Myall Lakes - Fast Facts

Myall Lakes
Beautiful and underdeveloped area of lakes and coastal waterways north of Sydney
'Myall' is an Aboriginal word meaning 'wild'. It was apparently applied by Europeans to Aborigines who had had no contact with whites. While European contact with the area has become constant and extensive, particularly since Myall Lakes National Park was declared in 1972, there is still considerable 'wildness' about this area.

The Myall Lakes National Park incorporates 31 562 ha of headlands, forests, swampland, forest fringes to the west and 10 000 ha of coastal lagoons south of Wallis and Smiths Lakes. These lagoons - Myall Lake, Boolambyte Lake, Two Mile Lake and The Broadwater - are linked by narrow straits which form a continuous waterway joined to Port Stephens by the lower Myall River. To the east, between the lakes and sea, are high sand dunes with a good and varied vegetation cover. Along the seaboard are 40 km of almost unbroken beaches. This natural combination has produced one of the largest, most complex and most interesting lake systems in Australia.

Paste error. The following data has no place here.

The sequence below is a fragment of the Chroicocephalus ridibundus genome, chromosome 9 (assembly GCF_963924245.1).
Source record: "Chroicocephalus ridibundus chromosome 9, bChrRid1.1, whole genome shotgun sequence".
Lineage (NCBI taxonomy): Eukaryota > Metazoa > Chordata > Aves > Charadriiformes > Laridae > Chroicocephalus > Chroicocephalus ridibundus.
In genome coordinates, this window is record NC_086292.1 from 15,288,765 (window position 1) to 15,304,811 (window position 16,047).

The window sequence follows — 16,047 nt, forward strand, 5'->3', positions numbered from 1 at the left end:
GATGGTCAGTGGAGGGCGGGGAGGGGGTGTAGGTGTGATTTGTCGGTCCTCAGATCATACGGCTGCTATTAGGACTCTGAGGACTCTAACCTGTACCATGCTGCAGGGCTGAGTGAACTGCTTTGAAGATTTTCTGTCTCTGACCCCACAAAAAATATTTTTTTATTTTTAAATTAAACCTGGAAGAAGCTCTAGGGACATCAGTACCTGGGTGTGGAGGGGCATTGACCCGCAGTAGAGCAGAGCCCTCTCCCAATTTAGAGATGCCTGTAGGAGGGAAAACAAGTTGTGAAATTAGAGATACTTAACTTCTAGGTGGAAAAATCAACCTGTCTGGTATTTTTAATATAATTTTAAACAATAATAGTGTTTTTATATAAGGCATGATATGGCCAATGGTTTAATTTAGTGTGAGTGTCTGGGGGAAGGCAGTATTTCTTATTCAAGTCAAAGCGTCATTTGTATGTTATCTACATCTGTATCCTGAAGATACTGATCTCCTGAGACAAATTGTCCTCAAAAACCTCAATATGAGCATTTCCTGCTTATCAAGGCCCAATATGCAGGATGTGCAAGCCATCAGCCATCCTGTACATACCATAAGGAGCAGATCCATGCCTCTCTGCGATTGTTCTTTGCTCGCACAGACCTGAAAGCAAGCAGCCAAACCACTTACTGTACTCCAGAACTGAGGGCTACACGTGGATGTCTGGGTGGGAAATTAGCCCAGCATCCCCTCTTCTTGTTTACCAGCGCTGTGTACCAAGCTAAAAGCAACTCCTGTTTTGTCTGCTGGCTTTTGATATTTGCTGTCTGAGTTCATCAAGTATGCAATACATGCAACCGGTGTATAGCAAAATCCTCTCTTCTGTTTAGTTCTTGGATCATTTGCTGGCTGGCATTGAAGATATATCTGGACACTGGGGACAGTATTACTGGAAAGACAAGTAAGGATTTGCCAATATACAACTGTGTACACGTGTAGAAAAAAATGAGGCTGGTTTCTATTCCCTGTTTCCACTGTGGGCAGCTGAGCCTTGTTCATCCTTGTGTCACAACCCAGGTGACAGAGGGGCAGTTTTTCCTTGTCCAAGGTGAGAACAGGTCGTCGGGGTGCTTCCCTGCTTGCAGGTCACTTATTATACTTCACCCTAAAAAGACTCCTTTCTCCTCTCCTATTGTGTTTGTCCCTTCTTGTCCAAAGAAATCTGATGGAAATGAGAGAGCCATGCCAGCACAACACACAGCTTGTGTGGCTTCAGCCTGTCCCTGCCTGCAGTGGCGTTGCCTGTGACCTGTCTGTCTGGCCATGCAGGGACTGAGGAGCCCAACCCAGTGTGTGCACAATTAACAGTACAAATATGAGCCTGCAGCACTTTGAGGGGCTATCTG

There are four main access routes into the park. The principal road is the Mungo Brush Road via Hawks Nest. The road is sealed all the way to the ferry. There are also five signposted beach access tracks for 4WD vehicles which depart from Mungo Brush Rd (they are only permitted south of The Big Gibber).

Accommodation and Eating
For all Accommodation and Eating connected to Myall Lakes refer to the specific information provided in the entries on Bulahdelah, Hawks Nest, and Tea Gardens.

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